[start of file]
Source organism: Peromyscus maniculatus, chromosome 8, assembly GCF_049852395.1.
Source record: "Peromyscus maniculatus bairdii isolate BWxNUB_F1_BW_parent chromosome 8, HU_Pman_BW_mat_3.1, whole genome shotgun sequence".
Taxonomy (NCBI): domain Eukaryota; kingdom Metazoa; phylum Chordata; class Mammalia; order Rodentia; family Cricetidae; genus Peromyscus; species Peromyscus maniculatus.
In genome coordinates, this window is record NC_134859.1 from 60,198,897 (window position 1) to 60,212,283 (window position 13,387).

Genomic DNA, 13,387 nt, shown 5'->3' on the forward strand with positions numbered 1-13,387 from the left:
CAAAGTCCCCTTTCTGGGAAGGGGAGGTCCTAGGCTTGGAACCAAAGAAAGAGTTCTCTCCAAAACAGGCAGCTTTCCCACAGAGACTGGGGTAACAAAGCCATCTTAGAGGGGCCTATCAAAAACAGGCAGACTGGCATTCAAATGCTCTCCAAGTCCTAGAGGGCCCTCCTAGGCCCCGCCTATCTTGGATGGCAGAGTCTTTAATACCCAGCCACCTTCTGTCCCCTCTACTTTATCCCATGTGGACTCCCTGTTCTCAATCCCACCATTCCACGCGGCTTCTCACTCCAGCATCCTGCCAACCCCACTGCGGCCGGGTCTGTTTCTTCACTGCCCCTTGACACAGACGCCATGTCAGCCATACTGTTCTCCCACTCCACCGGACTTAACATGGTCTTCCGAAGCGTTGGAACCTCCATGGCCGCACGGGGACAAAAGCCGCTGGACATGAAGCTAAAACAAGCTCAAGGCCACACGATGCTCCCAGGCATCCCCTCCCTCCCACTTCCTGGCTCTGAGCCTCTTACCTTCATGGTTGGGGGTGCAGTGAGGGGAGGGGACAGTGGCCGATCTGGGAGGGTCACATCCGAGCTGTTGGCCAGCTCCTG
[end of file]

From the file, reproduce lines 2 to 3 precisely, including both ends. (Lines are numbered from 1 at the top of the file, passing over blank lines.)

Source record: "Peromyscus maniculatus bairdii isolate BWxNUB_F1_BW_parent chromosome 8, HU_Pman_BW_mat_3.1, whole genome shotgun sequence".
Taxonomy (NCBI): domain Eukaryota; kingdom Metazoa; phylum Chordata; class Mammalia; order Rodentia; family Cricetidae; genus Peromyscus; species Peromyscus maniculatus.